If EDSA I had paved the way for the restoration of “old money” elites, the Estrada presidency just before being driven out power by EDSA II saw the return of the Marcos inner cliques and cronies (even Marcos right-hand man, General Fabian Ver who had dared to shoot down the EDSA crowd at the height of the uprising, was given a hero’s funeral when he returned from self-exile in a casket). Meanwhile Estrada was proving to be a disgrace to the hidden rules of the elite class (he was of course considered as one of them ex-officio) because of what’s thought to be as nickel-and-dime operations in jueteng payoff. But EDSA moment only took shape when the “politicized” impeachment against President Estrada (a Filipino replication of the proceeding against US President Clinton) permitted proceduralism to tamper with substantive democracy with ignominy and impunity.

The demand for a change during EDSA II therefore converged around a public awareness of a rather circumscribed issue, which was the egregious disregard by the Senate majority of the essence of Rule of Law because of callous partisanship. The gestation period of the Great Beast was then almost irrelevant since the “transforming” consensus was in fact in connection with a limited, albeit vital, goal: to make People Power democracy triumph over procedural democracy.

Now, the question once again: Why is People Power III taking its time?

My own take is: There is yet no general consensus among potential people power participants and activists, as has been in EDSA I or EDSA II, as to what change to aspire for and institute.

Arguably, proposals for reforms or transformations, at odds with each other for the most part, still abound. To cite a few: some who believe the two EDSAs were both a failure aim this time to act against a failed system and plan to overhaul it either according to some rigid ideologies or based merely on the “best practices” of ongoing successful experiments; other groups are just angry and frustrated because of “relative deprivation” (middle class weighed upon with a looming downgrade to the next class complain how come only their counterparts in other regions are having all the fun); still others are focused only on struggling for control of the state apparatuses and effecting “regime change” while keeping both the political and economic structures intact; and specifically, accused coup leader and now detained senator Sonny Trillanes is eager to transform the nation “without reinventing the wheel,” whereas Bishop Francisco Claver can only entertain the belief that “our problem comes down to this: how to correct the aberration that is the present administration without destroying the stabilizing structure that is our democratic system of government.”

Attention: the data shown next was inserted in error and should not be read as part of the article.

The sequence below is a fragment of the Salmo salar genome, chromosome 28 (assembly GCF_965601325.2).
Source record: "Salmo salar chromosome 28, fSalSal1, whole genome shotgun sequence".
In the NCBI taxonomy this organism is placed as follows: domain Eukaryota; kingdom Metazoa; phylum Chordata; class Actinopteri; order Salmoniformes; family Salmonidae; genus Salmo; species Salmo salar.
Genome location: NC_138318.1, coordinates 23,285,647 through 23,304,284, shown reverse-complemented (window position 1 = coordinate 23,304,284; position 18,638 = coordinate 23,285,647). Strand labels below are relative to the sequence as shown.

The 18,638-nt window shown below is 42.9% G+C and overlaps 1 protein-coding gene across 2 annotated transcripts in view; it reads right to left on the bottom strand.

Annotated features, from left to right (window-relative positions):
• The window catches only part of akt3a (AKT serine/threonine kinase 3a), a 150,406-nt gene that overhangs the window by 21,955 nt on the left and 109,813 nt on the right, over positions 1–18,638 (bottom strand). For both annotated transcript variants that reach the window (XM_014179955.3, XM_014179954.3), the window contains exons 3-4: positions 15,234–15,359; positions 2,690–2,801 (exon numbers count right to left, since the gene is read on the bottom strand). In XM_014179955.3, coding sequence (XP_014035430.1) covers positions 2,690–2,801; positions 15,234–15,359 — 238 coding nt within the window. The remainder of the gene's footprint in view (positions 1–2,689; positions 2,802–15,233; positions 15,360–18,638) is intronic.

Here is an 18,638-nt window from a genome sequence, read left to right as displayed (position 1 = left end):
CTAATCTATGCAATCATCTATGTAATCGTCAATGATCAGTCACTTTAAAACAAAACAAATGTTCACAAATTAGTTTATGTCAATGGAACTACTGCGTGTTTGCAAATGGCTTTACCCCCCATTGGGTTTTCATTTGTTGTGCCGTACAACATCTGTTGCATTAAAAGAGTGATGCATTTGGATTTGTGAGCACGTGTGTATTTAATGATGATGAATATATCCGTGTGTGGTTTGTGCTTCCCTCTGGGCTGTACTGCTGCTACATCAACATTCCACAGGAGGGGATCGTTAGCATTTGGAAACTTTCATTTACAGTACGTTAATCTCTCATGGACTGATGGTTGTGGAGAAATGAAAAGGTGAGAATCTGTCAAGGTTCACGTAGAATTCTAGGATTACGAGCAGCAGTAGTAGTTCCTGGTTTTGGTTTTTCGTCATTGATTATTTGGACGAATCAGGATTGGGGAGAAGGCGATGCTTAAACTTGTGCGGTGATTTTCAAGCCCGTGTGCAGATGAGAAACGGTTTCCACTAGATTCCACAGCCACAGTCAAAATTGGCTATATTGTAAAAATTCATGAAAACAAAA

Interestingly, conservative segments of Philippine society such as the Catholic Church that was a key collaborator during the two successful EDSAs have of late shown their true colors maybe fearful People Power III could spin out of control and end up challenging long-held values and myths. As a result, reactionary moves from old and once reliable alliances, the Catholic Bishops' Conference of the Philippines (CBCP) in particular, are silently taking place in the form of tokenism (a plea to President Arroyo to take lead in the fight against corruption) and diversion (a call for a new brand of People Power through “communal action”).

Ecclesiastics and the laity alike must not fail to remember that the continuing appeal of Christianity as a powerful religious upheaval and of People Power is due to the historical reality that both have given hope to the many who were once powerless.

__________

(NOTE: According to one organizer, Monsignor Gerry Santos, national capital region director of the Catholic Educational Association of the Philippines (CEAP-NCR), the huge “Interfaith” rally on Friday, February 29, 2008, at Makati City, made up largely by youthful participants and students, was supposedly a “communal action” at the height of which President Arroyo reportedly holed up in a military camp as a precautionary measure.)

3 Comments:

Anonymous Ano nymous said...

EDSA Tres has come and gone.

EDSA III (pronounced EDSA Tres) was a rebellion sparked by the arrest in April 2001 of newly deposed President Joseph Estrada of the Philippines. The rebellion was held for several days in a major highway in Metro Manila, the Epifanio de los Santos Avenue or EDSA, which eventually culminated in an attempt to storm the Malacanang presidential palace. Taking place four months after EDSA Revolution of 2001, the protests were asserted as a more populist and representative uprising in comparison to the previous demonstrations in the same location, in January 2001. The protests and the attack on the presidential palace, however, failed in their objectives. Participants continue to claim that it was a genuine People Power event, a claim disputed by the participants and supporters of EDSA II. President Gloria Macapagal-Arroyo has acknowledged the divisive nature of the two terminologies by saying in one statement that she hoped to be the president of "EDSA II and EDSA III."